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Giving Up On NAFTA Will Disrupt Trade But Won’t Bring Jobs Back

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2017 Pain Will Lead to 2018 Tax Cut Gain for Middle Class

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After a tax cut for the middle class by the end of 2017, expect gross domestic product (GDP) growth above 2 percent in 2018 and 2019, according to Rajeev Dhawan of the Economic Forecasting Center at Georgia State University’s J. Mack Robinson College of Business.

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Professor Available to Discuss Travel and Economics

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This travel season, a new book is out that features economic concepts that all travelers should understand. The author uses real-life examples throughout the pages of the book, hoping readers learn to think deeply about what they see.

Business

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Car industry, Automotive industry, FORD, GM, Tesla, cars, Labor, Workforce, Industrial Relations

Ford Tackles Dwindling Sales with Speedy Management Layoff

Science

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Lignin, Carbon Fiber, carbon fiber composites materials

Mountains of Waste Could Lead to New U.S. Manufacturing, Jobs

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Waste material from the paper and pulp industry soon could be made into anything from tennis rackets to cars. Texas A&M AgriLife Research scientist discovers how to make good quality carbon fiber from lignin waste.

Life

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Chicago, Economy, Education, Health, Justice, Housing, Race, Racial Inequality, Racial justice, Urban Affairs, Public Policy, Blacks, Latinos, Whites, Racial And Ethnic Disparities, Real Estate, Chicago Public Schools, Incarceration, Police, Infant Mortality, Unemployment, Civil Rights, Housing Policies, Segregation, Income Gap, Poverty

New Report Details Chicago's Racial, Ethnic Disparities

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Racial and ethnic inequality in Chicago is so "pervasive, persistent, and consequential" that University of Illinois at Chicago investigators describe life for white, black and Latino residents in Chicago today as a "tale of three cities."

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Reverse Mortgages, Financial Planning, financial advice, Financial Advisor, financial accounting, Retiree, Retirees, Home owners, Home Ownership, Mortgage, Mortgage Backed, mortgage interest deduction, Mortgage Loan Originators, Mortgage modifications, Refinancing, Heir, Retired, retirement and finances, retirement planning, Retirement Saving, Department of H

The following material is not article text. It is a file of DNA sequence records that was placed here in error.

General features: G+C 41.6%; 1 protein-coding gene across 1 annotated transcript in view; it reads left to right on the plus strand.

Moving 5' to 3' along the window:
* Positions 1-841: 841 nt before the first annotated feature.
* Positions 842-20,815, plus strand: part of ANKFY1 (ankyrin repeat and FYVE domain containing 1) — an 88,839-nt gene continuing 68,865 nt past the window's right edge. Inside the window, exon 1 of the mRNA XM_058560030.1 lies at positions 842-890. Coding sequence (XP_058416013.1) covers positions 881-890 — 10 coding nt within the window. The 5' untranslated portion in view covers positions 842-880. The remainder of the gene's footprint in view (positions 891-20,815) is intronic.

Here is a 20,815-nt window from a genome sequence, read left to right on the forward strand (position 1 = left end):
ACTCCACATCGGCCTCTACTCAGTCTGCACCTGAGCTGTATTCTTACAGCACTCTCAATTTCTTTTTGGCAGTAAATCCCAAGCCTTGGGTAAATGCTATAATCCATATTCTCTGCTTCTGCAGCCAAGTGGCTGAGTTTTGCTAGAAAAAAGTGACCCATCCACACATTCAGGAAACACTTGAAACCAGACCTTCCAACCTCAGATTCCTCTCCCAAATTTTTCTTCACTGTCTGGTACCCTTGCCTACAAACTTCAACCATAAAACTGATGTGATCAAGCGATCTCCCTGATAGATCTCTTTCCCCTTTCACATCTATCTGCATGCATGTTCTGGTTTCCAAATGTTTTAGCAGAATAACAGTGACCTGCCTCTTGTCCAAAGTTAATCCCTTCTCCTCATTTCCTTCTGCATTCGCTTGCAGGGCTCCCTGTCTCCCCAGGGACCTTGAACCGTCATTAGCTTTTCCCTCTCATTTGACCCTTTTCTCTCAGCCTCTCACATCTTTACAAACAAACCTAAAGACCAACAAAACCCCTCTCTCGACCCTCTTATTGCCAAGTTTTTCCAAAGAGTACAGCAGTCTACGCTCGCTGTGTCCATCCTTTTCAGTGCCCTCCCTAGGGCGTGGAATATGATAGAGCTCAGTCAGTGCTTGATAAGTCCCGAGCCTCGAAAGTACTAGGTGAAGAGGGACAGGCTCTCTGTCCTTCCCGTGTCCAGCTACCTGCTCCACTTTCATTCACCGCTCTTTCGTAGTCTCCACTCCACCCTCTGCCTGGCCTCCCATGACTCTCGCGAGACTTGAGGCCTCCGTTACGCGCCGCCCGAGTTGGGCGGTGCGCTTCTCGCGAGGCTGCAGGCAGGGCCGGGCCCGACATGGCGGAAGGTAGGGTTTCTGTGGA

Carefully Weigh Options, Ask Key Questions When Considering a Reverse Mortgage

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Financial professor says reverse mortgages are best considered by seniors who are “equity rich and cash poor” and plan to live in their current home for a long time.

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Company with KU Roots Goes Public on NASDAQ

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Cory Berkland spun Austin, Texas-based Savara Inc. out of his University of Kansas lab in 2007 to develop aerosolized drug therapies. It’s the first company with origins at KU to have shares offered on a publicly traded stock exchange.

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Protectionism, Trade deals, Trade Policy, General Electric, Corporate Governance, Corporate Reputation, CEO, Drexel University, LeBow College of Business

Experts: CEO of GE Justified in Cautioning Against U.S. Protectionism

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General Electric CEO Jeff Immelt recently said “protectionism makes the U.S. look weak not strong,” in a speech recently delivered at Georgetown University, openly disagreeing with many of President Donald Trump’s policies. He continued to say that while the systems of free trade didn’t work well enough for all in the United States, withdrawing from trade deals isn’t the answer. While Immelt’s comments and advice to the President made national headlines, a panel of 20 experts looked at Immelt’s statements from a corporate governance and corporate reputation perspective and—for the most part—favorably viewed Immelt’s decision to take a public stand on Trump’s trade policies. The CEO of a company that makes nearly 70 percent of its sales outside the United States, received an overall grade of “B+” for speaking out in favor of modernizing and improving trade deals.

Medicine

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Gundareddy, Imaging, scan, incidental, X-Ray, MRI, CT

"Incidental Findings" From Scans Challenge Efforts to Reduce Health Care Costs

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In an analysis of medical records gathered from more than 300 hospitalized patients, a team of researchers reports that routine imaging scans used to help diagnose heart attacks generated "incidental findings" (IFs) in more than half of these patients. The investigators say only about 7 percent of these IFs were medically significant and urged imaging experts and hospitals to explore ways to safely reduce the added costly -- and potentially risky -- days in the hospital the IFs generate.







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